• Bryan W. Alaspa

The depression of finishing a novel


Over the weekend I saw a 60 Minutes piece where they interviewed the legendary spy author John le Carre. I have not read any of his stuff, but I have seen some of the movies made from them. He writes the very smart, realistic, spy novels that try to put spies in the real world. Intense stuff requiring a lot of research and the exact opposite of the cartoonish (but fun) stuff that James Bond does. I love seeing how other writers do their thing, regardless of if their stuff is the kind of thing I like to read, and I found one thing he said near the end particularly interesting.

He said that he goes through a depression every time he finishes a novel. That he sort of sinks into this stupor, having spent all of his energy on the novel that just came out, until the next idea comes and the machine starts up again and he gets energized. I was sort of thunderstruck.

How NaNoWriMo nearly killed me

I have suffered with depression for most of my life. The first time I truly remembered contemplating killing myself was in the 6th grade. My grades suffered. I had always been a steady A and B student and suddenly, that year, I was getting Ds and Fs on things. Of course, that was also the time the hormones and puberty kicked in and I started noticing that girls weren't just slightly-different boys and all that crap started.

In the early 00s, I decided to participate in NaNoWriMo, which is this thing that happens every year. Writers are supposed to start November 1 and, by the end of the month, have a first draft of a novel at least 55K words long. It's supposed to be a huge accomplishment and to celebrate writing and creating. No editing - just writing. I had this germ of an idea about guys walking into a small town right after a huge blizzard and the resulting book was the short, intense, crime thriller After the Snowfall. I was proud of the work - but the very next month I knew something had gone very, very wrong inside me.

I was tired. I was totally not into the holidays. I felt exhausted. Then, come January, things had gotten so bad and so much worse, those voices came into my head telling me it might just be better if I killed myself. I managed to get help, but if I had let it go from there, who knows what might have happened.

That end-of-novel feeling

There is something that happens when I finish a novel and I wonder how many of my other friends feel the same. I have been called "prolific" because it seems I am always working on a new project. I finish a novel on Friday and intend to take a week to two weeks off, and about three days later I am usually working on something else. Even if I successfully take two weeks off of writing a novel or longform project, I end up writing a ton of blog posts and start cranking out short stories.

I have often wondered if this has been some reaction to what happened all those years ago. I was writing a lot more slowly back then and pushing myself to write 2,000 words a day to finish a novel draft in 22 days might have just depleted that all-important energy to the point the depression hit me and, that time, my brain did not have another story for me to start right after it.

I still get that feeling sometimes. With the end of each novel draft, there is relief. There is excitement. There is the feeling of accomplishment. I celebrate, but I have also spent a long, long time with these characters and within the world I just created. I both love and hate the characters because, at that point, they are sort of the guests that overstayed their welcome. I want them to move out - but fear the silence that they leave behind.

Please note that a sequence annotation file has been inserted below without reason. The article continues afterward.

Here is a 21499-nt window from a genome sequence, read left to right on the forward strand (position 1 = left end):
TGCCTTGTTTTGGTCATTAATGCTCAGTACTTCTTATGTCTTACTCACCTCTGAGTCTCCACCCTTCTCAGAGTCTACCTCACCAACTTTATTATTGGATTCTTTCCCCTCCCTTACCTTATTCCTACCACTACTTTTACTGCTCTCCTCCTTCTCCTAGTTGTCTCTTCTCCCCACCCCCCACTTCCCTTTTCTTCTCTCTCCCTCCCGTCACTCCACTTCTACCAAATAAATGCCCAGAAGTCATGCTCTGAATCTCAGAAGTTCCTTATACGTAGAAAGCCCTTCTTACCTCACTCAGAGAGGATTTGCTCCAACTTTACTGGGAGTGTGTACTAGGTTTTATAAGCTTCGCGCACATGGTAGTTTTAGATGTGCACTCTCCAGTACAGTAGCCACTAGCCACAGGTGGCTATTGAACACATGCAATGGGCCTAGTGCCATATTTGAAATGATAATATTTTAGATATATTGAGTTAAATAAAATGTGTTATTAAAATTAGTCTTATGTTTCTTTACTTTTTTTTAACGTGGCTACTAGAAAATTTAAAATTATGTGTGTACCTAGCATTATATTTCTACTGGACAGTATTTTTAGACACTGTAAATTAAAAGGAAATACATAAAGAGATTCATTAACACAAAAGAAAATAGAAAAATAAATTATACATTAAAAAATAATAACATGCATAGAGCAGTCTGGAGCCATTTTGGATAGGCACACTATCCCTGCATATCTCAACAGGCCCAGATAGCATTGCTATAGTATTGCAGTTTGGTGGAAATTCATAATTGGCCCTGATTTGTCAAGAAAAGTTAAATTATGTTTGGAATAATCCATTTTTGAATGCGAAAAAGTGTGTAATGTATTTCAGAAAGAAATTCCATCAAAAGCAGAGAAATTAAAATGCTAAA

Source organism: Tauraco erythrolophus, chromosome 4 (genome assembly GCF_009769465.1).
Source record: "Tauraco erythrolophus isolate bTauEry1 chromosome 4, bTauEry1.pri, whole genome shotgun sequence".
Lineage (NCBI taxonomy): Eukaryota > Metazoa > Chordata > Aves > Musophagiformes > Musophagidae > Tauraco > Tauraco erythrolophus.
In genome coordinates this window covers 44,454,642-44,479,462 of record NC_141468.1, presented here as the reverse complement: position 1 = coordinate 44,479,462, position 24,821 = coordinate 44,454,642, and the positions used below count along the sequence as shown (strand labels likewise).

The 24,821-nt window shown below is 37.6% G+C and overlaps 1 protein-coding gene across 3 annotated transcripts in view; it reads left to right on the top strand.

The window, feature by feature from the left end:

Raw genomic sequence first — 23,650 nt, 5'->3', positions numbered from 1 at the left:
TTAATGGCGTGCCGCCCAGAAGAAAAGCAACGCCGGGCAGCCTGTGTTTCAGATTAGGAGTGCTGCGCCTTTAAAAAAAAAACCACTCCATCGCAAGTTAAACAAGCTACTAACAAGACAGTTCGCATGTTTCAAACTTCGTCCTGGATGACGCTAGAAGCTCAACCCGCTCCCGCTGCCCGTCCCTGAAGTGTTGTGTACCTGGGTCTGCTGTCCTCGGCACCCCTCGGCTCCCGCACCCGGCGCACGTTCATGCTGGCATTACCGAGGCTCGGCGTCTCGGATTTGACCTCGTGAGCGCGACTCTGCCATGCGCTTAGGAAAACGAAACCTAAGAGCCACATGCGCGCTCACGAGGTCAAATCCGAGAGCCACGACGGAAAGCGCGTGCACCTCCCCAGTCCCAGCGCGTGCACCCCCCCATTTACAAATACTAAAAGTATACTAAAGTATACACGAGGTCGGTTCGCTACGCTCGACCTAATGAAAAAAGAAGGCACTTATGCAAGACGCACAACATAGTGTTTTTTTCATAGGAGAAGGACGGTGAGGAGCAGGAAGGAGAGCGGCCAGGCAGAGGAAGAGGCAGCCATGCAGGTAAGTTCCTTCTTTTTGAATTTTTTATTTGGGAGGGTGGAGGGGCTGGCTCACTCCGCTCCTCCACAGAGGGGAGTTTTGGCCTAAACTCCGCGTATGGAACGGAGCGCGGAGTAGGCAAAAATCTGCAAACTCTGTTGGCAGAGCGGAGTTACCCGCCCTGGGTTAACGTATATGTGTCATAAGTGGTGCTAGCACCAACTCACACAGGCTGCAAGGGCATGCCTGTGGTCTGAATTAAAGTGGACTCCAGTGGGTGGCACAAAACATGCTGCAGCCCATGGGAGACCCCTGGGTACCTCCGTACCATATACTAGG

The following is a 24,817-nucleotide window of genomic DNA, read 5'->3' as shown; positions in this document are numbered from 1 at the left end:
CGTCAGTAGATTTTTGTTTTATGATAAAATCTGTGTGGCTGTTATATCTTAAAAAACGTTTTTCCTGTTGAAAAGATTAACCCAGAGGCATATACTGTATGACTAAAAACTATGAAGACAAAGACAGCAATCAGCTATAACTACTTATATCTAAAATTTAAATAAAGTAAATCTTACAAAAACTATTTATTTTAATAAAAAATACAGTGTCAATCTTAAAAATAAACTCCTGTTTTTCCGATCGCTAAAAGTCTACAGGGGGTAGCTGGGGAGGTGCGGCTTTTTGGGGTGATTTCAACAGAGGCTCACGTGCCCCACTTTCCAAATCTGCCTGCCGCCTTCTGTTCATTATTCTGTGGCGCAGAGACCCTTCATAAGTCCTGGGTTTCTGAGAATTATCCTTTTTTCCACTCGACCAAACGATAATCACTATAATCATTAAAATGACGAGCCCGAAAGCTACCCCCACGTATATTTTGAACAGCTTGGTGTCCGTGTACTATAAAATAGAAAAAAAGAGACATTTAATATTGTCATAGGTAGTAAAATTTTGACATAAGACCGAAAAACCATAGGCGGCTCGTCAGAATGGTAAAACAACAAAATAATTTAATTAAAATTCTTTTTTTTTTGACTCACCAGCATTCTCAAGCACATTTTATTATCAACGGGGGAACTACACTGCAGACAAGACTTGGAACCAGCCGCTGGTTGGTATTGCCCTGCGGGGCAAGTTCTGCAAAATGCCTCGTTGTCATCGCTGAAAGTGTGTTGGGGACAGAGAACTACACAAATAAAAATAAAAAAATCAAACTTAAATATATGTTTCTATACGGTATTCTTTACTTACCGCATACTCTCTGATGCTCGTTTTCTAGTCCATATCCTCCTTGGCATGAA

I think that's why it's hard for me to just stop working. I immediately feel a kind of fear that maybe the next idea won't come. That maybe I haven't done enough and I start frantically looking for something else to write. These days, there always seems to be something else - but I always worry that things will dry up.

The weird life of a writer

Do you ever run into that? I am always curious about other writers and the things they do. For example, because I am usually so depleted after writing a draft of a novel, I simply cannot jump right into editing that novel. I have to send it off to a Beta reader, warts and all, and wait for them to read it and send notes back. At one time in my career, that gap between first and second draft could be up to a year. These days, a couple of months is usually enough. Each time I edit, I get better, but I rarely make major changes to a story. I have rarely cut out entire scenes or removed entire characters. I make adjustments, but rarely jumble the entire story.

I just can't. Those of you who go out to Amazon bestseller lists, see what's popular and then just rip-off that stuff to make cash - do you feel any attachment at all? I wouldn't think that kind of assembly-line writing would create any attachment between author and story or characters.

It's a weird thing, being a storyteller. We make things up for a living. We tap into something inside the vastness of our heads and imaginations and come up with a tale that, we hope, will seem real and three dimensional to the readers. For that, we bleed and suffer and pound ourselves against the rock of imagination and creation.

People often don't realize how this takes a toll on us. I am not going to remotely say our jobs are dangerous. There are far riskier jobs out there than sitting at a desk writing, but often people don't realize how exhausting it can be. How wrung out someone can feel after writing a draft of a novel or story.

What do you do? How do you cope? Do you feel that depression or sadness? I'm just curious.

Get my latest novel, a psychological thriller, called Storyland at Amazon today in print or Kindle editions.

BWA

#writing #writingprocess #depression #authors #authorprocess #novels #writingtips #opinion #writers

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